Burundi: Zuma ends peace mission

News and Press Release
Originally published
NAIROBI, 17 January (IRIN) - South African Deputy President Jacob Zuma ended on Thursday a four-day visit to Ethiopia and Burundi to gather support for the deployment of an African mission force in Burundi.
Zuma arrived in the Burundi capital, Bujumbura, on Wednesday, after a meeting on Tuesday in the Ethiopian capital, Addis Ababa, with the African Union's (AU) Central Organ of the Mechanism for Conflict Prevention, Management and Resolution.

"The visit was highly successful. I am delighted that the AU Central Organ accepted my proposal for it to support the deployment of an African Mission in Burundi," the South African Press Association quoted Zuma as saying on arrival in the South African administrative capital, Pretoria. "We were also able to impress upon the Burundian political players to implement the decisions they have taken. It is urgent that mechanisms are put in place for the implementation of all ceasefire agreements."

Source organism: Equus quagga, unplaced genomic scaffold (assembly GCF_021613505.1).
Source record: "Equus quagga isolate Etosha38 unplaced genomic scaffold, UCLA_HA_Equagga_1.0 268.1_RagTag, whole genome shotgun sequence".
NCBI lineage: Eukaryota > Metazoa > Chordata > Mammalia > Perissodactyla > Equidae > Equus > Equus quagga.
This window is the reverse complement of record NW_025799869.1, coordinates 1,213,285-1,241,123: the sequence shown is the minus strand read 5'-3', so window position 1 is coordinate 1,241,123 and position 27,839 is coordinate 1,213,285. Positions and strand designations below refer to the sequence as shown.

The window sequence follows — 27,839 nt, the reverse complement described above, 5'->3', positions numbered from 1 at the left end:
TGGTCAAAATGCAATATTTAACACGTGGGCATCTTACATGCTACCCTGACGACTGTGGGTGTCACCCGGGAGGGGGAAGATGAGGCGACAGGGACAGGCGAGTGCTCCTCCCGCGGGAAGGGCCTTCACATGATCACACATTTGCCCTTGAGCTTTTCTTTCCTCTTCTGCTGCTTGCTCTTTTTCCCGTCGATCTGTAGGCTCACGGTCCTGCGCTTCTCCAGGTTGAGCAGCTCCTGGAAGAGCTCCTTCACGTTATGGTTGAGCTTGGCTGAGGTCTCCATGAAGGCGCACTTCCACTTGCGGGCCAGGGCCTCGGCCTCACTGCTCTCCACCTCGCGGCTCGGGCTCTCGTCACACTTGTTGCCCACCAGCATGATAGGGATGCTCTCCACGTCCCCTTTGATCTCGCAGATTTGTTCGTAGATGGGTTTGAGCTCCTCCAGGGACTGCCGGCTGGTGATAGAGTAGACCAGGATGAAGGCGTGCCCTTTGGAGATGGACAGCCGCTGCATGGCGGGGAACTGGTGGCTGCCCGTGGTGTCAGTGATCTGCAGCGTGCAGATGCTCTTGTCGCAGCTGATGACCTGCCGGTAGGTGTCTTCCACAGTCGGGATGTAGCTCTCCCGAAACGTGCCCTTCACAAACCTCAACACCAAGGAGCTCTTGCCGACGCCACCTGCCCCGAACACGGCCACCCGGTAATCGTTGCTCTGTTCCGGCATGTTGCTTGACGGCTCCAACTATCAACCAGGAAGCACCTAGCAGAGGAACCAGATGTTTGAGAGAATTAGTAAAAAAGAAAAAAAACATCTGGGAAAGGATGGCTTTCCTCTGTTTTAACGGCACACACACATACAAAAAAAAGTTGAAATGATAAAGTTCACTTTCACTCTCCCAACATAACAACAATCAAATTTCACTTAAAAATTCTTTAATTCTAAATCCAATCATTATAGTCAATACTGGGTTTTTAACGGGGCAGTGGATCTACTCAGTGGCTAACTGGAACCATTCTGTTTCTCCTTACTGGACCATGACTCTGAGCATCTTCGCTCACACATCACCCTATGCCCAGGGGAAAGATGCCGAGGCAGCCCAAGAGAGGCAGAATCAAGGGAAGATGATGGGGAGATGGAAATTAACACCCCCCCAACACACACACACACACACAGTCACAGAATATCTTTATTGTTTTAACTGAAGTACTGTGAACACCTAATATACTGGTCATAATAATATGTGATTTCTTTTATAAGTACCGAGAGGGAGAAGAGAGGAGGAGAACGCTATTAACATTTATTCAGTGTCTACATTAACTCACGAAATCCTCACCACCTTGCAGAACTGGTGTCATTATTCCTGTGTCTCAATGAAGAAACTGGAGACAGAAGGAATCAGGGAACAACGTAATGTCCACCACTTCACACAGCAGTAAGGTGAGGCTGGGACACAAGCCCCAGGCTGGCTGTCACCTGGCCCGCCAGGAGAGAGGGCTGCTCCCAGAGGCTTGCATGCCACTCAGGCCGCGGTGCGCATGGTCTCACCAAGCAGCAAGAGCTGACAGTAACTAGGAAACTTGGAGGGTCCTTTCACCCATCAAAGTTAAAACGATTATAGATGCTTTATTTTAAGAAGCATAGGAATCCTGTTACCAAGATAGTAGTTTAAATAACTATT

Zuma announced on Wednesday that South Africa, Ethiopia and Mozambique would by the end of the month deploy troops to monitor the ceasefire between the Tutsi-dominated Burundi army and the rebels.

Burundi President Pierre Buyoya, a Tutsi, signed a peace deal with the head of the main Hutu rebel group, Forces pour la defense de la democratie (FDD), in Arusha, Tanzania on 3 December. However, the truce has since been broken, with fighting between government troops and rebels reported in Bujumbura.

Zuma dismissed as "insignificant" a protest outside his hotel in Bujumbura on Thursday. The group, believed to be a banned paramilitary group known as Amasekanya, was protesting against the presence of South African troops in Burundi. "We are not bothered by the antics of a few extremists who do not represent the views of the peace-loving Burundian majority," he said.

The protest was broken up by security forces. An AFP correspondent reported that police had made one arrest.

South Africa already has 700 soldiers in Burundi, standing guard duty for politicians who came back from exile to take part in a transitional government formed in November 2001 under a peace and power-sharing plan.

Before departing Bujumbura, Zuma told the AFP that the peacekeeping troops would deploy in Burundi on an African mission despite the resumption of fighting between the army and rebels.

During his Addis Ababa visit, Zuma met the interim chairman of the Commission of the African Union, Amara Essy, and discussed wide-ranging issues including conflict resolution in the continent and, in particular, the role the AU should play in the implementation of the cease-fire agreements in Burundi.


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